With the main course, we were offered a very special wine called Fico, which Corsini believes represents the shape of the future for the Le Corti estate and perhaps for all of Tuscan wine. This project was initiated by his son, who died last fall in a tragic accident. The wine is 100% organically grown and organically vinified Sangiovese. We tasted the 2015 pilot vintage, of which only 280 bottles were made, so this was a rare privilege. Even beyond its rarity, it was one of the most striking Tuscan wines I have ever tasted. Every one of us journalists had the same reaction to our first sip: Pinot noir! Excellent Pinot noir!  And yet it was all unmanipulated Sangiovese. That was the front and middle of the mouth. The back of the mouth and the finish were pure Sangiovese, but that opening taste – and this persisted as we drank our way through the bottle – showed us all a dimension of Sangiovese that we had not known existed. I’m sorry to get so geeky about where-on-my-palate-I-tasted-what, but something like this doesn’t happen every day, and I found it pretty exciting. It is going to be very interesting indeed to see where Principe Corsini goes with this.

Dinner concluded more conventionally (for Tuscany) – but no less deliciously – with an over-abundance of desserts and very welcome glasses of Sant’Andrea Corsini 2004, a Vin Santo made from Malvasia and Trebbiano. In Tuscany, an elegant Vin Santo like this one would be served to a guest as a welcoming toast. Outside Tuscany Vin Santo is most often used as a dessert wine or digestive, which role it on this occasion played admirably, sending us all off into the chilly, slushy New York night warm and content.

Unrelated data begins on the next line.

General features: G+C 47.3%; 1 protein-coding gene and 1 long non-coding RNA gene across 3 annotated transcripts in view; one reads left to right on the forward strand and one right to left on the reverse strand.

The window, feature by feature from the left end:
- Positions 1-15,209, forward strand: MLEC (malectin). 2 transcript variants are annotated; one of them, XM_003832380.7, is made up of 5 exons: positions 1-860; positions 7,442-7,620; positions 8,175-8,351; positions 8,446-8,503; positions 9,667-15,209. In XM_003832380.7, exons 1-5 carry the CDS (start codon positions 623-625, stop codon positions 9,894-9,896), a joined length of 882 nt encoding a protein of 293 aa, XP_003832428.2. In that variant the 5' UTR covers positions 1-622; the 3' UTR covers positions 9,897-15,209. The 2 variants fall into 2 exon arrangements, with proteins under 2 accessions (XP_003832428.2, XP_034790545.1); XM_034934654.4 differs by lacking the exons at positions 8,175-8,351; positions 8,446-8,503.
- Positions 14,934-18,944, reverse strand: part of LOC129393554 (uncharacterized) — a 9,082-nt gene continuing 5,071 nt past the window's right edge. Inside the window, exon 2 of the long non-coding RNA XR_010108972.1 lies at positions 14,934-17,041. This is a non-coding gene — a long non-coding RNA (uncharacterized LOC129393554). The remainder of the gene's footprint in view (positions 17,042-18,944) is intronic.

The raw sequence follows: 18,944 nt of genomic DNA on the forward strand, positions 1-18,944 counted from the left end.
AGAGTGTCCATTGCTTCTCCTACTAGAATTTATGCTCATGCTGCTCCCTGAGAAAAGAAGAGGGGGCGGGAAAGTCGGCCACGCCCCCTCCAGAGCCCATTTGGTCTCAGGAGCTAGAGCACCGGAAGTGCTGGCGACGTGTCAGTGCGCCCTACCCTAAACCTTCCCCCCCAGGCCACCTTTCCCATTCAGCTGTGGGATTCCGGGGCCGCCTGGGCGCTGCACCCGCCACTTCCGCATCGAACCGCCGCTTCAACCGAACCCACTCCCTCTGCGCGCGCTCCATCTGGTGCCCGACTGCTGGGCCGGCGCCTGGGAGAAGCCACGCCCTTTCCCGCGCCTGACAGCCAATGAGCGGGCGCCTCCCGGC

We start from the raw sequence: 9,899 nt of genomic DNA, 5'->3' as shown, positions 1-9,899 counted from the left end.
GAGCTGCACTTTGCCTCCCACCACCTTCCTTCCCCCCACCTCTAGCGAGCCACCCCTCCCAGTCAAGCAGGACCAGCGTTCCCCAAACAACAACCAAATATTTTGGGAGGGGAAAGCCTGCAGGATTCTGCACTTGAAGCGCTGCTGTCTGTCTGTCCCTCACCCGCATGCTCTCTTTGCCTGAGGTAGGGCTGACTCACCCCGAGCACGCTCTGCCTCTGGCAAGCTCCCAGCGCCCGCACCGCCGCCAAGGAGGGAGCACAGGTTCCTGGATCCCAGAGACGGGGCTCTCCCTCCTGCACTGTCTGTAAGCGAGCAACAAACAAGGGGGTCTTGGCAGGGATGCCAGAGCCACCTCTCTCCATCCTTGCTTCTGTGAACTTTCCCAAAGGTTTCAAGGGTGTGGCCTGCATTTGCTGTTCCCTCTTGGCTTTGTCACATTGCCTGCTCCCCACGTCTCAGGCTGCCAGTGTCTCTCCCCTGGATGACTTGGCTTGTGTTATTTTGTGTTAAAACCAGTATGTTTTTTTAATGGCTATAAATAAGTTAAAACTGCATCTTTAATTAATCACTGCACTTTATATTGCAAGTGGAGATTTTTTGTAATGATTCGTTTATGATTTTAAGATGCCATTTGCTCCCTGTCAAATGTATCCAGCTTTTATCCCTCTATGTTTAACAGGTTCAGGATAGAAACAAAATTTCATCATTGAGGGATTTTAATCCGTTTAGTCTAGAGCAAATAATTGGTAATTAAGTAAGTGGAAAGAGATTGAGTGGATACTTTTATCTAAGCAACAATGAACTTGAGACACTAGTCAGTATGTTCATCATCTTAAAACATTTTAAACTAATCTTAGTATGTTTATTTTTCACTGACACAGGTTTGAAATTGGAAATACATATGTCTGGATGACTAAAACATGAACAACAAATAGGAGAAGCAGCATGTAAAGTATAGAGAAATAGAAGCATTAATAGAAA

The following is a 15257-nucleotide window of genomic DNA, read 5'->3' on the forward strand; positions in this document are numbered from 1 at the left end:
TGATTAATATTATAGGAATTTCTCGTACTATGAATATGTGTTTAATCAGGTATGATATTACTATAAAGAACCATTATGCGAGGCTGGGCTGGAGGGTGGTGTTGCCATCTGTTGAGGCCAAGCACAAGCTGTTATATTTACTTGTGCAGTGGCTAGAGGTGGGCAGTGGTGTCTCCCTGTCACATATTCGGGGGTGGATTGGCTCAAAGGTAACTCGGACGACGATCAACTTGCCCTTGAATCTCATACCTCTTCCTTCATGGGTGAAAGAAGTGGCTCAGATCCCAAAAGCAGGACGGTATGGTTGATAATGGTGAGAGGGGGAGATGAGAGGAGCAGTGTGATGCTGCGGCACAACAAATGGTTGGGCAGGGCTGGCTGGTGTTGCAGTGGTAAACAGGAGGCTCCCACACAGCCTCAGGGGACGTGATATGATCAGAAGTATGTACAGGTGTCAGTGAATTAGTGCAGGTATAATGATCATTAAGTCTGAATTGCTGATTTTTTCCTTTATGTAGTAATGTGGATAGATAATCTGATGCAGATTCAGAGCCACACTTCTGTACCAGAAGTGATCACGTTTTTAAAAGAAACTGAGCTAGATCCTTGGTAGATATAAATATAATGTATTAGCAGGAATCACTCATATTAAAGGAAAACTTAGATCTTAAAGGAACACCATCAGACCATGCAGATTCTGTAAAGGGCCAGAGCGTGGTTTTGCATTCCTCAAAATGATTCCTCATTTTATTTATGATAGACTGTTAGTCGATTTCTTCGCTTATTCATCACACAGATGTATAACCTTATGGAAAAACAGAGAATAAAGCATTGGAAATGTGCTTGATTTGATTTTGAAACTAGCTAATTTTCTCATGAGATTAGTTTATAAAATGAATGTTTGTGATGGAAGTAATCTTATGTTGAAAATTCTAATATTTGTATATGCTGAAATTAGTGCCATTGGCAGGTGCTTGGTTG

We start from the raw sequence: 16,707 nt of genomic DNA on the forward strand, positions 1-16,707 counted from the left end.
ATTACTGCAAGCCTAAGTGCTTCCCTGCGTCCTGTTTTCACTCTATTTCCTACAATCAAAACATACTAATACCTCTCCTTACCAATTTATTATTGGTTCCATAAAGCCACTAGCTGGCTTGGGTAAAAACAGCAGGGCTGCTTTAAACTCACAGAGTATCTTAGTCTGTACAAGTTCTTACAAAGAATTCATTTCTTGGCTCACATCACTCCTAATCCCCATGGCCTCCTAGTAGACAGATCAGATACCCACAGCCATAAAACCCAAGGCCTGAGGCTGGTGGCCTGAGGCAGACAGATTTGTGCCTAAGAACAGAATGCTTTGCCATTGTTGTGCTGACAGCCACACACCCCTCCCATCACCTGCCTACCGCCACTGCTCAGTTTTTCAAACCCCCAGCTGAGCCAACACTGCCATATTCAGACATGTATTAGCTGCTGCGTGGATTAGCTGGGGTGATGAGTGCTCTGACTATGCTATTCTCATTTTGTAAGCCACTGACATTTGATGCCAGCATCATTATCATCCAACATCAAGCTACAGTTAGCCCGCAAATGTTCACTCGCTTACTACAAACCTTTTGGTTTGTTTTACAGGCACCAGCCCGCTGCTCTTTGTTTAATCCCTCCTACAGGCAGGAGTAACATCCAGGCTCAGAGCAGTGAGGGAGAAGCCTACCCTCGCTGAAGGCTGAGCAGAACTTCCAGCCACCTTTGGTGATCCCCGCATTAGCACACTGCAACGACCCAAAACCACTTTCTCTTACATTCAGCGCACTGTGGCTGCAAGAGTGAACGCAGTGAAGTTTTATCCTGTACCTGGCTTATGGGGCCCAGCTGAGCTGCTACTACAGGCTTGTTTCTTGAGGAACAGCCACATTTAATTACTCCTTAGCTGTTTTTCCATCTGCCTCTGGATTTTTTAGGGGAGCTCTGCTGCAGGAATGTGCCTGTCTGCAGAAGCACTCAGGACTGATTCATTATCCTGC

Carmignano: Pedigreed and Pioneering

February 27, 2017

Carmignano is probably the least known of the great, traditional Tuscan appellations. Its territory was originally delineated in 1716 by the Grand Duke Cosimo III de Medici. The Carmignano DOCG zone still occupies that same territory, about 16 kilometers northwest of Florence, and some of its wine-making estates – notably Capezzana – originated as Medici villas. In the case of Capezzana, now the property of the Contini Buonacossi family, the present villa was originally a Medici hunting lodge. This was and is a small zone: All of Carmignano contains just 110 hectares of vineyards. There are some individual Bordeaux estates that are larger than that.